What if Joe Biden decided not to run for re-election?
PJOE BIDEN’S LYRICS it is literally living history. With each passing day he sets a new record for the oldest president – the only octogenarian ever to occupy the Oval Office. When he began his campaign to oust Donald Trump, Mr Biden said he would not seek a second term, presenting himself as an elder statesman who would calm the country’s turbulent politics before a younger generation took over. Nevertheless he is now giving every sign that he intends to stay in office for another six years, by seeking re-election in 2024.
It’s not like his age is showing. The president stumbles through his speeches, withdraws from the media and recently had a bit of a health scare in the form of a cancerous skin lesion. So why doesn’t Joe want to go?
The proximate cause was the midterm elections, which did not go as badly for the Democrats as Mr. Biden’s lackluster approval ratings suggested they might. That put to rest the sense, once well-founded among Democrats, that he was leading the party to disaster and the re-election of Mr. Trump in 2024. The exception is the challenge named after Marianne Williamson, a quackish self-help guru who believes the Avatar movies hold the secret to peace in the Middle East.
The unexpectedly light voter turnout – which narrowly gave Republicans the House of Representatives and even gave Democrats an extra seat in the Senate – gave the administration a chance to talk about his achievements. The president had led the country out of the pandemic, passed the largest climate change relief bill in history, repaired international alliances and helped the West guidance in supporting Ukraine. A younger president with a similar record would undoubtedly have the right to seek re-election.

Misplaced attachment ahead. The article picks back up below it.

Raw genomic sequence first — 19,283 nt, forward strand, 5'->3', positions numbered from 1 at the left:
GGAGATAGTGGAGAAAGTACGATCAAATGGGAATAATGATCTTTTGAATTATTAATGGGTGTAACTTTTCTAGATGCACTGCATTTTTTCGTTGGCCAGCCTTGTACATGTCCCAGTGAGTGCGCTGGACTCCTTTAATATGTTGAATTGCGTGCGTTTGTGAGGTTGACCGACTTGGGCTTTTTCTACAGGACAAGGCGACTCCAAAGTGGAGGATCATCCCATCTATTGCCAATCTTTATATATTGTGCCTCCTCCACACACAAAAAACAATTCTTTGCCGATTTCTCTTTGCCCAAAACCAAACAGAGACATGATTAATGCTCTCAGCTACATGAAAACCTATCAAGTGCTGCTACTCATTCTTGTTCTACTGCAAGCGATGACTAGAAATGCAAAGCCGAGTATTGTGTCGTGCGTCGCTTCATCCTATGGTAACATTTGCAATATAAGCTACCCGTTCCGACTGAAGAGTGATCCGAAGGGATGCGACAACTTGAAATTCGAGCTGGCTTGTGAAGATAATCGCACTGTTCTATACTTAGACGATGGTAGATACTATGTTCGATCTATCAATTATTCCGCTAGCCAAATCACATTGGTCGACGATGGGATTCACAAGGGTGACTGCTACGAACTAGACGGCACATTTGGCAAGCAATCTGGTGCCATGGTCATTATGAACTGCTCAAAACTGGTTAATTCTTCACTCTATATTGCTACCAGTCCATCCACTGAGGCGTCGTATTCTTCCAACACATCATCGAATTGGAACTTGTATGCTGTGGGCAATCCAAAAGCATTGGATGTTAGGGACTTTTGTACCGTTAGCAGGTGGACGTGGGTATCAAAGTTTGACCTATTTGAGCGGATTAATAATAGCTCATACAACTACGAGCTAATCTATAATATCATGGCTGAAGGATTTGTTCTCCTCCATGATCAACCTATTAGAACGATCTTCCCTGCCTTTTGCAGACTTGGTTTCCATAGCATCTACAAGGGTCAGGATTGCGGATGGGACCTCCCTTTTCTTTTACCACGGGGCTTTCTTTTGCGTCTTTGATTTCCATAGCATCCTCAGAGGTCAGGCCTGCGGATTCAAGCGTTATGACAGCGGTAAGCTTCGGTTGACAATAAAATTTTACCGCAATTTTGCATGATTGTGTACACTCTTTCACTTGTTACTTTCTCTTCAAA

But the other dynamic that could keep the Democratic ticket unchanged is a real form of risk aversion. The party is afraid of Mr. Trump’s return to the White House and the damage that would cause. Mr. Biden’s current position is the result of a similar pragmatic calculation: when the party threatened to nominate the ultra-progressive Bernie Sanders in 2020, support consolidated around Mr. Biden as the only viable option to win.
This time, too, many Democrats fear an open primary could be disastrous. Kamala Harris, the vice president, has earned a reputation for bungling issues assigned to her, such as banning immigration at the southern border. Her approval rating among the public is even lower than that of the president. Her gaffes rival her boss’s, but without the age-old excuse. But plenty of donors and probably plenty of voters would find the prospect of passing the nation’s first female vice president objectionable. The memory of Hillary Clinton’s defeat still haunts the party.
Despite her weaknesses, hardly anyone in Washington expects Mr. Biden to choose another running mate. The vice presidential survival sweepstakes is a quadrennial parlor game, but the last president to make it through was Franklin Roosevelt in 1944.
Mr. Biden himself sees it as his mission to defeat Trumpism. “Donald Trump and the MAGA Republicans represent terrorism that threatens the foundations of our republic,” he said in a hard-hitting speech delivered in Philadelphia last year. In 2020 Mr. Biden promised to beat Mr. Trump “like a drum ”; he believes he can deliver another bump in 2024.
But while Mr. Biden’s credentials as Trump’s successor are undeniable, the calculations in a match against the Republican choice are not so strong. The president’s approval ratings remain low, barely better than Mr. Trump’s at this point in his presidency. A recent YouGov poll shows that only 44% of Democrats want Mr. Biden to run again. (Other polls show even less enthusiasm.) Most are not sure who they would prefer to replace him, however. Only 2% say they would like to see Ms Harris at the top of the ticket.